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Everything I know about (uni) love

Sahar Malaika loved Dolly Alderton's take on a working girl's love life, but thinks she skipped over an important stage. In this article, she discusses the joys and disappointments of dating at uni.

During summer vacation, as part of my mission to read as little of my reading list as possible, I picked up Dolly Alderton’s first and only novel so far, “Everything I Know About Love.” It is a fabulously written book, not only an autobiography, but also littered with stories in whichever order she felt was right – recipes of delicious comfort food, and my favourite, her lists. Specifically, lists of everything that she’d learned about love in the 30 years she had been alive, prior to drafting this book. One thing that I felt was missing from this was her experience of love at university, as Alderton chooses to focus on the years after her graduation. Being an editor of a university magazine and a part of a play that explores the experiences of sex and relationships of Oxford University students, I thought I might – briefly – try to fill this gap. Every university student is exposed to a world of drinking and sex –one that is likely much more intense compared to secondary school–especially in an insular city like Oxford. In an attempt to add to Alderton’s witty observations on love, I will provide you with my own list, which, for some, will verbalise the internal whirlwind of thoughts that have been fighting each other in their minds. For others, it will be an insight into some of the mysteries that you might be faced with in the scary world that is “sex and relationships at university”.  

  1. Casual hook-ups and dating apps

Recommended song: “Let’s Fall in Love for the Night” – FINNEAS

My first act as a mature university student and proper adult was to download Bumble and Hinge. It’s the first step to embracing your freedom to go and see whoever you want, whenever you want, without a parent poking their head in to see who you’re talking to. It also comes as part of having those friends who will have made-out with or slept with 5 people within the first week of university while you’ve just started to think about kissing someone in a club.  

This is one of the most beautiful transitions, especially for those who are queer, to be able to open the door to a sex-positive and shameless world. Once we open that door some of us will desperately want to start being part of it.  

However, the world of dating apps is also a difficult one. Creating your profile provides the first revelation. You get in your head about how these fun photos that you took in matriculation make you look too posed, too pretentious – could they like you based on how you look in subfusc? You realise that these other faces will judge you based on the pictures that you choose to show them and you’ll begin to deeply analyse the impressions that they have made over text message conversations. It’s less about the smooth, in-person courtship of someone you’ve found attractive at the college bar. It’s all about what they look like on your phone screen. It can reduce our evaluation of someone to a purely aesthetic oneThis is perfect if what you’re looking for is a casual hook-up or a first date and no more. You can draw yourself into the fantasy of someone who looks great in the sea in Thailand. As long as you forget that they are mostly attracted to you by the surface that you’ve presented to them.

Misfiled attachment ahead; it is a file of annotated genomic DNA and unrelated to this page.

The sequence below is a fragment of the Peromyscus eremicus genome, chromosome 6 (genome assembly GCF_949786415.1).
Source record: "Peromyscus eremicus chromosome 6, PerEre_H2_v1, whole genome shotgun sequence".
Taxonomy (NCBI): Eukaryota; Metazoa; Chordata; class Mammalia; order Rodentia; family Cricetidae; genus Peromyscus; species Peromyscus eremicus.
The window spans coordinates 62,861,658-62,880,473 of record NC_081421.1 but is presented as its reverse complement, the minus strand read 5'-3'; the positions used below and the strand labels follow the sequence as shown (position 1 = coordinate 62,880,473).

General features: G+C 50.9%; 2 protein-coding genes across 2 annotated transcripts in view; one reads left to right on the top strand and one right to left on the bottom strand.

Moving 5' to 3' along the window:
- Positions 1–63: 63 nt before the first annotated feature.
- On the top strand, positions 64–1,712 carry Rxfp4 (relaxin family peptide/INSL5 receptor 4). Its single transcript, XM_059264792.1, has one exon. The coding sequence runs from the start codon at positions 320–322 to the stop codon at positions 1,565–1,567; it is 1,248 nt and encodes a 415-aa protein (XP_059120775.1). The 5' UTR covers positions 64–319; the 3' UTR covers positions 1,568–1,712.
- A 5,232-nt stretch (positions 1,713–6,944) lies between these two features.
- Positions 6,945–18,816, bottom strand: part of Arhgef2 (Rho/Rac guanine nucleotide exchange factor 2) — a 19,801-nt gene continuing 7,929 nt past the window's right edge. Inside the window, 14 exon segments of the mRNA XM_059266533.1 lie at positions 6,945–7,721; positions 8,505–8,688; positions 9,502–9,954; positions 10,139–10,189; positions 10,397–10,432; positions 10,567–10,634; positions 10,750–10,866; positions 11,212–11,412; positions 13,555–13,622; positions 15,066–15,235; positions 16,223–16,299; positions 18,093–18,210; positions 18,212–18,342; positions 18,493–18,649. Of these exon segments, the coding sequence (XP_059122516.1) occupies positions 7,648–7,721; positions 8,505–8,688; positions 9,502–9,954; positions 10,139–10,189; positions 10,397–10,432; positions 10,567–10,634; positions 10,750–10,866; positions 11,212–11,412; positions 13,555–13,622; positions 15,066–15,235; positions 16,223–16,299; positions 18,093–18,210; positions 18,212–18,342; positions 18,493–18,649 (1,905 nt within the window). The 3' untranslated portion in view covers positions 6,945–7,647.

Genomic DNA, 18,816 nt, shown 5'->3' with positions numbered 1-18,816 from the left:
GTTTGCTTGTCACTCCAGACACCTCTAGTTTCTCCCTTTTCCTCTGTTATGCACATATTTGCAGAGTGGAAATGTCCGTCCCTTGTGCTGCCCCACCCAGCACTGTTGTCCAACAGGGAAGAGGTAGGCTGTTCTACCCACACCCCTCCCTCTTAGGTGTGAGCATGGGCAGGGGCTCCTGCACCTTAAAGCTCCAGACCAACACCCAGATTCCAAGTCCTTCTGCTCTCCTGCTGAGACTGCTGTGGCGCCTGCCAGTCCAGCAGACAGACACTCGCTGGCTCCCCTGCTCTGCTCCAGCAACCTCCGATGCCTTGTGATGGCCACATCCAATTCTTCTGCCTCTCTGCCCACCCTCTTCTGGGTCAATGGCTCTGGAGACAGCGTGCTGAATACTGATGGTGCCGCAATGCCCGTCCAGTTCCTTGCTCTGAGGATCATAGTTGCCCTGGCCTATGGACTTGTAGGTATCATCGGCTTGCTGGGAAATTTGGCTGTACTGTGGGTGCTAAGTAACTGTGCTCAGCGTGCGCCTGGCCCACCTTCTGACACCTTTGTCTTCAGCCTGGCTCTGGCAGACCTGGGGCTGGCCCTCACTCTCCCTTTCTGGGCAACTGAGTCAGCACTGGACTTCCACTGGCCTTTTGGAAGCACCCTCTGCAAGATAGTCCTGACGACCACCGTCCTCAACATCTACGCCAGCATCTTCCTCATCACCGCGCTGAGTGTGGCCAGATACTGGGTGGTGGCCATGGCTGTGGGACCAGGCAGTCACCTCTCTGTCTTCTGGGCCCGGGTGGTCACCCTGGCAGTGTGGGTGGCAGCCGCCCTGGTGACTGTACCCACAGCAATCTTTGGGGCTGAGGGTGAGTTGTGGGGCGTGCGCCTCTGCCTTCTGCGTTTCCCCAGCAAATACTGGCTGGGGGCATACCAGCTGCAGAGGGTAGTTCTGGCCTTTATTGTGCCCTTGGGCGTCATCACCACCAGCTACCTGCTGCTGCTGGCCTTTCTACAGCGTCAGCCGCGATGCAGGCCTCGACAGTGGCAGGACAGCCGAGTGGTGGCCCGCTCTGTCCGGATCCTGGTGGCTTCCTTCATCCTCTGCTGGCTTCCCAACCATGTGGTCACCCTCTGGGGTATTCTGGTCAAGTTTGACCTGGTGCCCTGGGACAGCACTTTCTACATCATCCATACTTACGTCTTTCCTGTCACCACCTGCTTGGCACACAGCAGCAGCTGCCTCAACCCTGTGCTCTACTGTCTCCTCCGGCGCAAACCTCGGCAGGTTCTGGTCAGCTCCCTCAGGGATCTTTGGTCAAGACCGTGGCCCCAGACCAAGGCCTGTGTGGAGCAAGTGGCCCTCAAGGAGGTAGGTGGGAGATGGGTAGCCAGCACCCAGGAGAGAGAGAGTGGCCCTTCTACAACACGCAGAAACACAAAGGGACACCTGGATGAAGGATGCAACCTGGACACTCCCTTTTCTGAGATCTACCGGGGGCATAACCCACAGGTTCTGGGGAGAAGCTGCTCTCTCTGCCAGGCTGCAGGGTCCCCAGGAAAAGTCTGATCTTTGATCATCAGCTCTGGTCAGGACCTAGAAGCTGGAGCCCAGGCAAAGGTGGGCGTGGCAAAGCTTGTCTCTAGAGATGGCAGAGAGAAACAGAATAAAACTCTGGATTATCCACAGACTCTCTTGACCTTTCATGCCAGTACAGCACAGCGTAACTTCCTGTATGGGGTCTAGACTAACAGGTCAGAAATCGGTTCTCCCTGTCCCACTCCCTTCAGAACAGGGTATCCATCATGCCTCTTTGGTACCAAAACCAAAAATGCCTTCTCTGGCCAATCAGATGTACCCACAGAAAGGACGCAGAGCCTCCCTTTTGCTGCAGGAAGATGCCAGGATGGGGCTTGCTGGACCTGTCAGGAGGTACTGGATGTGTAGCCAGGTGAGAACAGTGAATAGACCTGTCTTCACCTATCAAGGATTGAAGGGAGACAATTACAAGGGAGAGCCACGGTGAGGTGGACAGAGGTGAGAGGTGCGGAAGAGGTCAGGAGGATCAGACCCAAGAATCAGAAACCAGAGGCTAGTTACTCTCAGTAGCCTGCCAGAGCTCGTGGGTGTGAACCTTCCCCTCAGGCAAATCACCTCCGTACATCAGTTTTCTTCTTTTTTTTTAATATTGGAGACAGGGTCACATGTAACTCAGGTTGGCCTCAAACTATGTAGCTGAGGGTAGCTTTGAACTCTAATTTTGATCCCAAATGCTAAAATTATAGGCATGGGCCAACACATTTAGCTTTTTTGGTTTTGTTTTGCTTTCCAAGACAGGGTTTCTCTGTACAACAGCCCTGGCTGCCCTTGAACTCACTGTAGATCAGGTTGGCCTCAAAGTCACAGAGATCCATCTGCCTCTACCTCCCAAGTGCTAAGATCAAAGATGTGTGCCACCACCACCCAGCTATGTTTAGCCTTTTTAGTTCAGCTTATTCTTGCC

This surface may not even be the real you – the self that you want to connect with someone.  Being at Oxford, you are a people pleaser, and you are placing the expectations of others onto yourself. It can be harder than “organically” meeting someone because you’re only showing them things about you that you think look good. Then comes the emotional attachment. You’re sitting in a coffee shop, and you are worried that you don’t really know them at all, and you cannot anticipate their reaction to you. There is also a disadvantage to the context of the dating app; there is no need to take the risk of telling someone, verbally, that you think they’re cute and that you should go out on a date. You’re not going in with vulnerability, whether you’re looking for a casual-hook-up –where being vulnerable is incidentally out of the question – or not. Because of this lack of the first risk, you may also find that it’s harder to communicate further on. 

These apps are not entirely evil and should not be villainized – in Dolly Alderton’s view, they are essential. And in my experience, Bumble facilitated one of my first relationships. They take away the fear of the “crush” and anxiety over whether they like you back. You’ve both swiped right on each other and so you both already know that you like each other, otherwise you wouldn’t be out for a drink.